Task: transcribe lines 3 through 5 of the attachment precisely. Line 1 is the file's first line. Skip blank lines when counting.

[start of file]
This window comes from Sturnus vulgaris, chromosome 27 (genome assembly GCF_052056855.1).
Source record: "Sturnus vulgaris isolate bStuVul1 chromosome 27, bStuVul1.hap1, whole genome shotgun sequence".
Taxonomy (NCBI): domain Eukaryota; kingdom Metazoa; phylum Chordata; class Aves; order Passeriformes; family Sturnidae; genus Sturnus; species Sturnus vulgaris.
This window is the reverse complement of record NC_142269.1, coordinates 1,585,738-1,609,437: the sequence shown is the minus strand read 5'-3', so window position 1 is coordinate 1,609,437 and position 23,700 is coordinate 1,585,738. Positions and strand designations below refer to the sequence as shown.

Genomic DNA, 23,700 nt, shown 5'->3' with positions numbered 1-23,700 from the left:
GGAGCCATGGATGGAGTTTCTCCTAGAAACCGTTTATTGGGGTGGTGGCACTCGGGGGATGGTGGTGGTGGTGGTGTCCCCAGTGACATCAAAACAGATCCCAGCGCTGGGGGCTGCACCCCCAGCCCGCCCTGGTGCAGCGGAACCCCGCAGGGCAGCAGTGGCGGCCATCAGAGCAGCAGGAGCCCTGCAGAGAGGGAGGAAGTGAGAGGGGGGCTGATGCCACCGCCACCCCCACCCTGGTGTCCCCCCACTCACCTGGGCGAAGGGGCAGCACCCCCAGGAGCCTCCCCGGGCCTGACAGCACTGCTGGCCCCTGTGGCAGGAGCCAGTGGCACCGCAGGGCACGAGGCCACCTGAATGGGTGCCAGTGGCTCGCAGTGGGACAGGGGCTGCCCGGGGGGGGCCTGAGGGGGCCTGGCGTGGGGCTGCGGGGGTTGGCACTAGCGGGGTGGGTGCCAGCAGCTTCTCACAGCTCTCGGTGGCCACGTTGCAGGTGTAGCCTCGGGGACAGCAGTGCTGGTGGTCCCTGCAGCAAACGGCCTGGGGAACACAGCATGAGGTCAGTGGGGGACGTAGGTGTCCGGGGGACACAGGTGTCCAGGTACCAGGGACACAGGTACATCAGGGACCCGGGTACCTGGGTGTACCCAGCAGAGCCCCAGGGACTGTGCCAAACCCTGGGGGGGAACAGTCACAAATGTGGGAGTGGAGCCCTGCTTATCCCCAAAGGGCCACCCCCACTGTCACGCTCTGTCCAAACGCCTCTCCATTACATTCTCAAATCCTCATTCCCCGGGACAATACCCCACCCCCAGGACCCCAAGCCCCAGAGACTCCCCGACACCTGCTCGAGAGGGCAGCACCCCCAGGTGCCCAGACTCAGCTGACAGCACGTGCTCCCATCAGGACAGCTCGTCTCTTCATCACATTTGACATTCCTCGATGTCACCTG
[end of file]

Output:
Taxonomy (NCBI): domain Eukaryota; kingdom Metazoa; phylum Chordata; class Aves; order Passeriformes; family Sturnidae; genus Sturnus; species Sturnus vulgaris.
This window is the reverse complement of record NC_142269.1, coordinates 1,585,738-1,609,437: the sequence shown is the minus strand read 5'-3', so window position 1 is coordinate 1,609,437 and position 23,700 is coordinate 1,585,738. Positions and strand designations below refer to the sequence as shown.

Genomic DNA, 23,700 nt, shown 5'->3' with positions numbered 1-23,700 from the left: